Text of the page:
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Gore Vidal

Review: Roma

[Originally published in Movietone News 23, May-June 1973]

Roma is a product of Fellini’s self-indulgence. He puts everything he’s loved about Rome, and himself, upon the screen, in semi-documentary style, with the only unifying factor being a weak autobiographical framework. It’s like a big home movie shot by lovingly nostalgic professionals. The color is exquisite, and many of the individual segments are unforgettable. For instance, at one point we’re treated to an ecclesiastical fashion show, complete with red-carpeted runway, announcer, lively organ music, and increasingly fantastic outfits modeled by nuns, priests, bishops, and a pope (whose robe comes with flashing lights). During scenes of Rome of thirty years ago, a rather insipidly handsome actor plays Fellini as a young man, making his way through lusty dinners in a piazza and even lustier evenings in whorehouses. There’s a graceful transition from past to present in the film—showing much of the director and his crew in the later parts—ending in a nocturnal zoom through the city by a motorcycle gang. Apocalyptic? Who knows? Fellini never gets further than suggesting bits of meaning; one gets the impression that that isn’t his point. Unfortunately, nothing seems to be his point, less so than in The Clowns, Roma, a conglomeration of episodes—visually fascinating as they may be—leaves even seasoned Fellini lovers a little cold.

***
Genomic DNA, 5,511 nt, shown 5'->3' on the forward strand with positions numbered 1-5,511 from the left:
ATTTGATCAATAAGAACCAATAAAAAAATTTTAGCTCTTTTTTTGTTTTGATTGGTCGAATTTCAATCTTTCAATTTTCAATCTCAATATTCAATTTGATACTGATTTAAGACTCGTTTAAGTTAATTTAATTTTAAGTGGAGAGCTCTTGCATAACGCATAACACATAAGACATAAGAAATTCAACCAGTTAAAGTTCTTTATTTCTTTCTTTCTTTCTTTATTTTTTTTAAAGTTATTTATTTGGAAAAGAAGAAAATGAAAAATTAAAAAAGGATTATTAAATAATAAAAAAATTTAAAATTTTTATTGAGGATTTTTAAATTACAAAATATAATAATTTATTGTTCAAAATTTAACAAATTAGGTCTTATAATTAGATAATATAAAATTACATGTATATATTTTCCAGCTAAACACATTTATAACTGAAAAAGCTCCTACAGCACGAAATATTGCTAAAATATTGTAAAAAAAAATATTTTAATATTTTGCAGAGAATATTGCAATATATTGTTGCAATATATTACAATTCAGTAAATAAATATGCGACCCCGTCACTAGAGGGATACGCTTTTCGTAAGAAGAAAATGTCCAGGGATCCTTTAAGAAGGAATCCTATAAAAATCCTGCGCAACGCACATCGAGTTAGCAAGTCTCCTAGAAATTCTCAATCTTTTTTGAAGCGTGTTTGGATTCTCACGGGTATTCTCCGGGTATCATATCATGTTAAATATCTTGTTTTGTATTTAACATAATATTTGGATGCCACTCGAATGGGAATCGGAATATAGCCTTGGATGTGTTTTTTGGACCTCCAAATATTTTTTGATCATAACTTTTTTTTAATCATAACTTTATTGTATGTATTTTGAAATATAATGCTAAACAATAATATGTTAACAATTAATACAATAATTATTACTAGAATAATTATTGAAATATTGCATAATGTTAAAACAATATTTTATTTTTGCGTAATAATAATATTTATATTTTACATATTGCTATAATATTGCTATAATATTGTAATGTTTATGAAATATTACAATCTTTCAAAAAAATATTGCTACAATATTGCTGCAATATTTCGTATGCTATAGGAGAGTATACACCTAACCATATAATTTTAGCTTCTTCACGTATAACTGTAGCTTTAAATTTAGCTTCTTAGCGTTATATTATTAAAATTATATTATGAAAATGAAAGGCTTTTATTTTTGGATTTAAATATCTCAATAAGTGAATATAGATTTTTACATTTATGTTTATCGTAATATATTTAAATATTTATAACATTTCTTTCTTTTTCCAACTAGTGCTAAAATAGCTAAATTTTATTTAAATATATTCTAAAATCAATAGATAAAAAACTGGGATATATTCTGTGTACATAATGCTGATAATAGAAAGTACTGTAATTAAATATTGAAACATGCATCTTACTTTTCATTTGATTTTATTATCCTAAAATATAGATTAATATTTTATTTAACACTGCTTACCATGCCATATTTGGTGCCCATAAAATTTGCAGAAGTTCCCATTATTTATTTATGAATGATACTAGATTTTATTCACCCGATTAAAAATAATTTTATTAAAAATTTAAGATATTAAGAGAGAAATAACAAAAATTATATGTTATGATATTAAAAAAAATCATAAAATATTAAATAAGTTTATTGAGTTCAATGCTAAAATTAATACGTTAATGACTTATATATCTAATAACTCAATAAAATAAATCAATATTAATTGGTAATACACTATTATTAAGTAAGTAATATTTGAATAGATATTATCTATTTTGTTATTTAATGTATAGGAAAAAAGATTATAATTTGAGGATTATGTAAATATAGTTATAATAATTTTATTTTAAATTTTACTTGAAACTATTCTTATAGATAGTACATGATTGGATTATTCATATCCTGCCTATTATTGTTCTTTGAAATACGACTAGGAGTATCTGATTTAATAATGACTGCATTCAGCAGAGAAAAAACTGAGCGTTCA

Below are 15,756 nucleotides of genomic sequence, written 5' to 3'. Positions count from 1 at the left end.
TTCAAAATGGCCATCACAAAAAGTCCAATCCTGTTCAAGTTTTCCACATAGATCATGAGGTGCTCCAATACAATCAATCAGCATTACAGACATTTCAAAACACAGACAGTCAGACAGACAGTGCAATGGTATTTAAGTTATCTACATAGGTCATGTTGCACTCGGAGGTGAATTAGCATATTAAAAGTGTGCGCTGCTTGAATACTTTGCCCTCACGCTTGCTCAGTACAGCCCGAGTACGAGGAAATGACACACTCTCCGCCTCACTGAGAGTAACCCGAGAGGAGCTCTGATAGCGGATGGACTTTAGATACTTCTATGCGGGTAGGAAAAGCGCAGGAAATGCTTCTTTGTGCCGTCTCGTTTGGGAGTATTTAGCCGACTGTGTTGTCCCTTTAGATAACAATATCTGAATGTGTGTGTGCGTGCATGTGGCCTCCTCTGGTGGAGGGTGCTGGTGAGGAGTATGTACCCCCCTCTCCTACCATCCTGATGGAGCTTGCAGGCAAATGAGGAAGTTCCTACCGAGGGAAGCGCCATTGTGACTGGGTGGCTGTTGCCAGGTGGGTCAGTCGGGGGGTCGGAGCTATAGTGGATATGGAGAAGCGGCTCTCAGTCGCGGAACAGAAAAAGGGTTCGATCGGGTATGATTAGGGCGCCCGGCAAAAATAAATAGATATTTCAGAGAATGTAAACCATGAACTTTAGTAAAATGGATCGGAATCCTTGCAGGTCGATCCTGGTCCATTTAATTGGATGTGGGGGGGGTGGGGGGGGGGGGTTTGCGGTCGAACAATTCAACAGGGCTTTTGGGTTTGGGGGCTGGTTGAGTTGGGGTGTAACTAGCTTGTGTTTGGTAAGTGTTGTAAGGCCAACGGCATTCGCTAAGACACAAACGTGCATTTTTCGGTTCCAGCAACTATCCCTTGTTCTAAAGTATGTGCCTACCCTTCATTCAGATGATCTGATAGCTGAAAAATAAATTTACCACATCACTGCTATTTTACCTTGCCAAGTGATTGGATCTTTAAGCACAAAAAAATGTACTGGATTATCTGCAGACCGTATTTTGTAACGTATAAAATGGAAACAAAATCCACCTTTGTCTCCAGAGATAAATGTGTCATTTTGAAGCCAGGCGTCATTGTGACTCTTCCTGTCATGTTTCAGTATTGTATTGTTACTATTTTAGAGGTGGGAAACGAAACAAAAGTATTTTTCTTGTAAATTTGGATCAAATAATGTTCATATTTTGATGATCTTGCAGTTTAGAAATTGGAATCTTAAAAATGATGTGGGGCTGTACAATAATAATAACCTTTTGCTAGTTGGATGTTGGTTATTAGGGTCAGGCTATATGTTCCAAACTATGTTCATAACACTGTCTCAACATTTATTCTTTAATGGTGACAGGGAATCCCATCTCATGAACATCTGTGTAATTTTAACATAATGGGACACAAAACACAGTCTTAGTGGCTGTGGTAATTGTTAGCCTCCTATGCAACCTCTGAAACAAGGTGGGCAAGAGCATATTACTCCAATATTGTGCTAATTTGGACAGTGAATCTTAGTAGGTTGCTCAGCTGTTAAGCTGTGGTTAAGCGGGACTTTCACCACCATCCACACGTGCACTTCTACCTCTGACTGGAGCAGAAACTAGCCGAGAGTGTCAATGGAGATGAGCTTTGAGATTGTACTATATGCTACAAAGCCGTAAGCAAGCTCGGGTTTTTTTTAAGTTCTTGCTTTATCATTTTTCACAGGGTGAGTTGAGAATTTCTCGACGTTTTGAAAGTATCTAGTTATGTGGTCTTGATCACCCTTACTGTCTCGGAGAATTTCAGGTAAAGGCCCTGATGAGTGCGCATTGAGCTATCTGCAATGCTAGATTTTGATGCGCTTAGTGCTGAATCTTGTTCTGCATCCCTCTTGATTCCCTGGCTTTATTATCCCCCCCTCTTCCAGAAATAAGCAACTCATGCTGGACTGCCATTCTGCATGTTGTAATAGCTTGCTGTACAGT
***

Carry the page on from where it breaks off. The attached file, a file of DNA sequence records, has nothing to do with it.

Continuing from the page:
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Blu-ray / DVD: Buckley and Vidal are ‘Best of Enemies’

Best of EnemiesBest of Enemies: Buckley vs. Vidal (Magnolia, Blu-ray, DVD, VOD) – In 1968, William F. Buckley was the face of the new Conservative movement: editor of The National Review, host of the public television show Firing Line, a conservative media celebrity with a cool intellect and sharp tongue. Gore Vidal, born and raised as a member of the East Coast American political aristocracy, was a respected novelist, essayist, and outspoken liberal commentator who used his wit to provoke and satirize. The despised one another as much as they hated what the other stood for. ABC, the distant third of three networks going into the political conventions of the election season, hired these men to debate the events of the respective Republican and Democratic conventions over ten nights of network coverage. What they got in those brief minutes at the end of each program was less debate than verbal sparring matches between two erudite intellectuals attacking the political philosophy and public record of the other and they were out for blood. As Christopher Hitchens puts it, “There’s nothing feigned about their mutual animosity. They really do despise each other.”

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